Businesses preparing to market a new product nationally must follow the rules of trademark law as well as marketing and advertising claims under state and US laws when creating a trademark, advertising copy and copyright-registered packaging for the product. In cases where the product is illegal under some federal laws, but legal under some state and federal laws, marketing is complicated. This is particularly the case for cannabis and cannabidiol (CBD) products. As an example, the USPTO allows patents for cannabis inventions but prohibits registering trademarks for cannabis and cannabis products. (more…)
On July 1, 2017, an important grace period terminated for Canada’s Anti-Spam Law (CASL), which initially took effect on July 1, 2014. The beginning of this month marked the end of the two-year grace period for entities to rely on “implied consent” as a basis for sending commercial electronic messages to potential customers, donors, clients or the like. Going forward, entities will need to obtain express consent from all email recipients, or expunge “stale” contacts to avoid potential violations of CASL. A private right of action against offenders that was also set to become available on July 1, 2017 has been put on hold indefinitely subject to Canadian government review. (more…)
This post is the first in a series by Kumar Jayasuriya, attorney and Ober’s multi-talented Legal Research Manager.
May a company register a trademark connected to the use of a controlled substance, such as marijuana?
Recently, a federal court said “Yes.” Started in 1974, the periodical magazine High Times reports on the medical and recreational use of marijuana and continues to advocate for the relaxation of state and federal drug laws. High Times’ publisher, Trans-High Corp. (“THC”), owns the trademark HIGH TIMES for use on, among other things, “books about cannabis” and “magazines about hemp.” In August of last year, THC filed an infringement lawsuit targeting Richard Reimers, a Washington State-licensed marijuana dispensary owner operating under the name High Time Station (“Reimers”). In response to the suit, Reimers counterclaimed that THC’s trademarks be cancelled because THC had allegedly used them on unlawful goods not listed in the registration certificates.
Reimers’ counterclaim alleged sale of drug paraphernalia and controlled substances based on the claim that THC’s act of printing advertisements by third-party companies in its HIGH TIMES magazine violates the Controlled Substances Act. In fact, the United States Patent and Trademark Office is expressly permitted by statute to inquire about compliance with federal laws to confirm that the trademark applicant’s use of the trademark in commerce is in fact lawful. Use of a trademark on unlawful goods is grounds for cancellation.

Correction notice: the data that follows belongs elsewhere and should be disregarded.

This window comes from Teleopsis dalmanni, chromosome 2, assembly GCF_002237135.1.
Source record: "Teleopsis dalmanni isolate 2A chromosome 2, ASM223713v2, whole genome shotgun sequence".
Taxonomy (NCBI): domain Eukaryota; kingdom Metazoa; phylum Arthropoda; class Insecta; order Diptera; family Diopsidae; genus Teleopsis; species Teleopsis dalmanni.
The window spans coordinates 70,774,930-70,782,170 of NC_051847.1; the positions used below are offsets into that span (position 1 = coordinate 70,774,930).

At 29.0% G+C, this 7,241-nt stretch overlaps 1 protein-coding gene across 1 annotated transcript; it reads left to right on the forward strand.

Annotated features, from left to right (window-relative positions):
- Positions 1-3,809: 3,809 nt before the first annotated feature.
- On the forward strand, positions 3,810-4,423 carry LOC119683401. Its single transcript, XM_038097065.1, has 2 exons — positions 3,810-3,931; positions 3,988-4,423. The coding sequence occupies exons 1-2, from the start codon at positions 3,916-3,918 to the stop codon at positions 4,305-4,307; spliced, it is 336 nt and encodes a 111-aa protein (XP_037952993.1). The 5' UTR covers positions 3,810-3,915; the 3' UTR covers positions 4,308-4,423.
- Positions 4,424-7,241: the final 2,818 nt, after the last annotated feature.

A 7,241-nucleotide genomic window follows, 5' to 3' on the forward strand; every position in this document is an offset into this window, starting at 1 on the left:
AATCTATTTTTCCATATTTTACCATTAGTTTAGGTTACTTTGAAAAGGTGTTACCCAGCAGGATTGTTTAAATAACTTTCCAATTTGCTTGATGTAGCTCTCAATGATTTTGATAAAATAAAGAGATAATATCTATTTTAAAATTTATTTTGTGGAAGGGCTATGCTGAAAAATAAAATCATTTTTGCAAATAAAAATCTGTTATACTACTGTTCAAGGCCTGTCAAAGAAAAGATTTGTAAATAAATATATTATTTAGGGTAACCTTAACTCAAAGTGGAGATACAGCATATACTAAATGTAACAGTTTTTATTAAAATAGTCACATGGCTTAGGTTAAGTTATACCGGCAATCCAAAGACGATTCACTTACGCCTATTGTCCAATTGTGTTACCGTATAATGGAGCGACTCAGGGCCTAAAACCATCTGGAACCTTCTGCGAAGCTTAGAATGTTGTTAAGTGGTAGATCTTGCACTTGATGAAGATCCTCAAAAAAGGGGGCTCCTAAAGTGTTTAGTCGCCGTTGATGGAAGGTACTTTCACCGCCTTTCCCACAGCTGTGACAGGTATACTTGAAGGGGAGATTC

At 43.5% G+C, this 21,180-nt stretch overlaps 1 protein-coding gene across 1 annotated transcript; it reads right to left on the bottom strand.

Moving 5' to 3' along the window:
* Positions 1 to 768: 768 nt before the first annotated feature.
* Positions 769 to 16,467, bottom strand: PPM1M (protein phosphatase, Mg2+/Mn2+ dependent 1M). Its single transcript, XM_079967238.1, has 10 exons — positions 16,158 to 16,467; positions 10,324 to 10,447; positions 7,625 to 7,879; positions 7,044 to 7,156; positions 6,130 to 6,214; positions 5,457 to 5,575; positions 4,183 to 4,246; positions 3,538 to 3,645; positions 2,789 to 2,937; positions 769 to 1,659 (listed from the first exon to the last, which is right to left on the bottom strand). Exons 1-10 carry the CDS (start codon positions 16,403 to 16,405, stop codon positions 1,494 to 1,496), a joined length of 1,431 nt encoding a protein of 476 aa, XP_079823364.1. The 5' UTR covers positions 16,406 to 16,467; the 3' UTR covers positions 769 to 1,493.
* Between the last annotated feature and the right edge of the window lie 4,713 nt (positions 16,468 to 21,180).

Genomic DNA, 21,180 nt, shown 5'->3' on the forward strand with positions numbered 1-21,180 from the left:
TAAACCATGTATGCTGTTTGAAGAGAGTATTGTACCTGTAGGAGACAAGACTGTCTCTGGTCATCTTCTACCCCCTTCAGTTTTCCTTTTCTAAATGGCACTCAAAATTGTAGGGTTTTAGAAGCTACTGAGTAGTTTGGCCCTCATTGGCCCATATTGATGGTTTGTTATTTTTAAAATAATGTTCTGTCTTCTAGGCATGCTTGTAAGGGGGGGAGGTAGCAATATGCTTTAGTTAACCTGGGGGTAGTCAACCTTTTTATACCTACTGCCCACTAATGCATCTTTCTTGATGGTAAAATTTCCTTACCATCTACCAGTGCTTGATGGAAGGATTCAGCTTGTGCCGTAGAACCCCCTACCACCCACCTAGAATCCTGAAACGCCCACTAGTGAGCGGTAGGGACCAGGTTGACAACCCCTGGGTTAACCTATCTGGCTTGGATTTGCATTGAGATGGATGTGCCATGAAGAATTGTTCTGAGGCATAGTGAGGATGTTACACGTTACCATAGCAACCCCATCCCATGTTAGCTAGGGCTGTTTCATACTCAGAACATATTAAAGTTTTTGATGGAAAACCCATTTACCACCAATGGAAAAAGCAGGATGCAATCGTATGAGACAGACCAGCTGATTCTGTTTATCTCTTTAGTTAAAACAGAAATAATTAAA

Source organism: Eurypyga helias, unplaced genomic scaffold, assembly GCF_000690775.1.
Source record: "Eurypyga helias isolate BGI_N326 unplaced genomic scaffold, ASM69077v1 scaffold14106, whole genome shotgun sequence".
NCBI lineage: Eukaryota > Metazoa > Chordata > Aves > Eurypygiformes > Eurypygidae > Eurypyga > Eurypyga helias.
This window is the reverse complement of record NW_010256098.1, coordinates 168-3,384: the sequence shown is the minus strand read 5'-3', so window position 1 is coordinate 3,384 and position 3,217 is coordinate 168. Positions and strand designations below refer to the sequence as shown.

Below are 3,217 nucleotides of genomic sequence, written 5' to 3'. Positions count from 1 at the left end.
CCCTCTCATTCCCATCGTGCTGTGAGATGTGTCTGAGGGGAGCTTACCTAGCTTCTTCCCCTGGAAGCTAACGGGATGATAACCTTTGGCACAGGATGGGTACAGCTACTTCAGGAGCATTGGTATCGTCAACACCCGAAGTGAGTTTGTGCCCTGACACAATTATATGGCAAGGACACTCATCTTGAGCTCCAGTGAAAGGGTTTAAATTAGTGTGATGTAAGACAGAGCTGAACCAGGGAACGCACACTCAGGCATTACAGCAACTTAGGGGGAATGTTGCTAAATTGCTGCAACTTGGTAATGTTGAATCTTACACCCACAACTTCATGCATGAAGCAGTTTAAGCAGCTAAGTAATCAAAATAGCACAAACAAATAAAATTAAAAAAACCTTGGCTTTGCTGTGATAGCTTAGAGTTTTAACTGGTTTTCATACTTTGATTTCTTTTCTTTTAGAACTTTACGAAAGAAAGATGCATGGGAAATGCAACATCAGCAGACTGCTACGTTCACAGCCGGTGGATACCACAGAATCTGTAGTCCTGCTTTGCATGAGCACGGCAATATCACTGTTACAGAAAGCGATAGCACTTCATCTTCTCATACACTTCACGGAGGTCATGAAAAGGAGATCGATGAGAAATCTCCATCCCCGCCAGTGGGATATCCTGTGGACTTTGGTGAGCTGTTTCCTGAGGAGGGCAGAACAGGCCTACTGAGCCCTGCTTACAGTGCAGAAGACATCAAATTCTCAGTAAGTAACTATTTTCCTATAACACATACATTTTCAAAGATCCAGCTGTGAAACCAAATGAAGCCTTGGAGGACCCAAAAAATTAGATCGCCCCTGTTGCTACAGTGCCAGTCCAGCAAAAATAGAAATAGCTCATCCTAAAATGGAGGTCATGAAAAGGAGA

However, the United States District Court for the Eastern District of Washington dismissed Reimers’ counterclaim upon a finding that a trademark registration is only vulnerable to cancellation if the goods and services listed in the registration are proven to be unlawful. None of the goods and services in the THC registrations were unlawful, said the Court, because the Controlled Substances Act expressly permits publications and advertisements “which merely advocate the use of a similar material, which advocates a position or practice, and does not attempt to propose or facilitate an actual transaction in a Schedule I controlled substance.” 21 U.S.C. 843.
The court dismissed (with prejudice) Reimer’s counterclaim for cancellation of THC’s federal registrations. This is not the last word on trademarks related to unlawful goods. In addition to the Reimer case in Washington State, THC has filed similar trademark infringement claims in Texas, New York and Colorado. It is just the beginning for protection of marijuana related marks. As more and more lawful marijuana-related businesses spring up in the wake of marijuana legalization, trademark use will be only one of the many issues that presents a case of first impression to the nation’s courts.